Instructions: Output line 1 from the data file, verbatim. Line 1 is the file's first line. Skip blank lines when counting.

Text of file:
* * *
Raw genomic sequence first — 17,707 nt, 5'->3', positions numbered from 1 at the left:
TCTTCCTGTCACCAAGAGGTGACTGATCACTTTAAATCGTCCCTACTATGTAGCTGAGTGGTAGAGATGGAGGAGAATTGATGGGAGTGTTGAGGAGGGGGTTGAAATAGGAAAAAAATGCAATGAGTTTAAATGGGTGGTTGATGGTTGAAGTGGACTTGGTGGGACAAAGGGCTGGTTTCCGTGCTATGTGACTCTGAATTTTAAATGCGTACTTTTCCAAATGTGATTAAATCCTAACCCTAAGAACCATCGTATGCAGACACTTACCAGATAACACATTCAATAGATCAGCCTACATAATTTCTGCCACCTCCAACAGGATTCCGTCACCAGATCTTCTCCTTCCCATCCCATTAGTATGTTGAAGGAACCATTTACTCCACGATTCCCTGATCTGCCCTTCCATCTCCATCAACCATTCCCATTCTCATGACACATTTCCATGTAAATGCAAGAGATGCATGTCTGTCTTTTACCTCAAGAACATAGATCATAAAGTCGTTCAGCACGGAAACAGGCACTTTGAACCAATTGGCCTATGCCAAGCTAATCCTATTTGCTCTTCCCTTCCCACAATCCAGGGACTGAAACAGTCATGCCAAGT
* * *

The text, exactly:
Raw genomic sequence first — 17,707 nt, 5'->3', positions numbered from 1 at the left: